“It’s time for Secretary Zinke to stop playing games with our public lands, our waters and our national monuments,” said LCV President Gene Karpinski. “People across the country have spoken out and shared their stories of the value these special places bring their communities, from boosting local economies to preserving our cultural heritage for the next generation. But Zinke is treating our national monuments like contestants on a reality TV show, and his anti-public lands allies in Congress are enabling this dangerous agenda. Let’s be clear: if the Trump administration attempts to revoke protections for our national monuments, the millions of families who hike, fish, and enjoy our parks and public lands won’t sit on the sidelines while they sell out these special places to polluters.”

An unprecedented 2.7 million public comments were submitted in support of protecting national monuments, including more than 350,000 from LCV members. LCV’s “Our Lands, Our Vote” campaign has been engaging people across the country to stand up for our public lands and waters throughout the summer.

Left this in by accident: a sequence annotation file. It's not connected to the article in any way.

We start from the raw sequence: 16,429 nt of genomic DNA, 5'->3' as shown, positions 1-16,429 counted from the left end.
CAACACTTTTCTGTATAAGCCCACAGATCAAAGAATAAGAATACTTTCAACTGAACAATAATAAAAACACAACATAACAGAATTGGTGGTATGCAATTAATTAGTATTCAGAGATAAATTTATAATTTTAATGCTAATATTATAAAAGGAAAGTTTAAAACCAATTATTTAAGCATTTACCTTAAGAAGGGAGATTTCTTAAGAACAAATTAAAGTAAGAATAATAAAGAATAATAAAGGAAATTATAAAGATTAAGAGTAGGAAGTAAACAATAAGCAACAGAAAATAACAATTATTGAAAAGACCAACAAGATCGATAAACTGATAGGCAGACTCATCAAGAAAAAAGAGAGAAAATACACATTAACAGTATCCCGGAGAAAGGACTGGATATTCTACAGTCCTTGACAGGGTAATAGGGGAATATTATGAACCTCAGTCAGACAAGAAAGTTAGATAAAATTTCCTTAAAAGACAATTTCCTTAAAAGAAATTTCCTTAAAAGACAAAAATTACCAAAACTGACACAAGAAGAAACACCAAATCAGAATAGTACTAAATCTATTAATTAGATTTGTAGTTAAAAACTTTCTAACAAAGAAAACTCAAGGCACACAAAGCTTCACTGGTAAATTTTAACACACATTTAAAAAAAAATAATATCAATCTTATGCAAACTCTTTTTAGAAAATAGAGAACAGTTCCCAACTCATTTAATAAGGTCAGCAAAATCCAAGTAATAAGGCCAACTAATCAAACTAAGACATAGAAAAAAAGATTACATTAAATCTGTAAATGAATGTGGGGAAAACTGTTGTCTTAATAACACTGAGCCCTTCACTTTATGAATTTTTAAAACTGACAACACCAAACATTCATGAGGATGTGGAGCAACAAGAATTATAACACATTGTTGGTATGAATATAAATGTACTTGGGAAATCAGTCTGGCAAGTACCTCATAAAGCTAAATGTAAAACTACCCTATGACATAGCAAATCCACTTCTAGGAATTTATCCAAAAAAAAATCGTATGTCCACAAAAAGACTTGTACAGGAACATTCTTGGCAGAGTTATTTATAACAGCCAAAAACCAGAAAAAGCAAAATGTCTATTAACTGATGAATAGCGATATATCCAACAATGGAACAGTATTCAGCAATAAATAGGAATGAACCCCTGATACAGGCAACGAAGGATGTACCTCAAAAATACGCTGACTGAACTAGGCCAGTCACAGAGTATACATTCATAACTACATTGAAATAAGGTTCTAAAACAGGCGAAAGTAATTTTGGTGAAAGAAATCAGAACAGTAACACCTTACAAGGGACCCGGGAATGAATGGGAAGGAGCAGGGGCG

We've asked for a comment from Lamborn's office and will circle back if and when we hear something.

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UPDATE: White nationalist group books conference at Cheyenne Mountain Resort

Posted By on Wed, Aug 16, 2017 at 10:48 AM

Tancredo, who's an announced speaker at a white nationalist conference set for April in Colorado Springs, is pictured with Rep. Doug Lamborn, who endorsed him for governor of Colorado in 2010. - FILE PHOTO
  • File photo
  • Tancredo, who's an announced speaker at a white nationalist conference set for April in Colorado Springs, is pictured with Rep. Doug Lamborn, who endorsed him for governor of Colorado in 2010.

KRDO TV is reporting the Cheyenne Mountain Resort won't be the host for the VDare white identity group.

The statement issued by the resort said: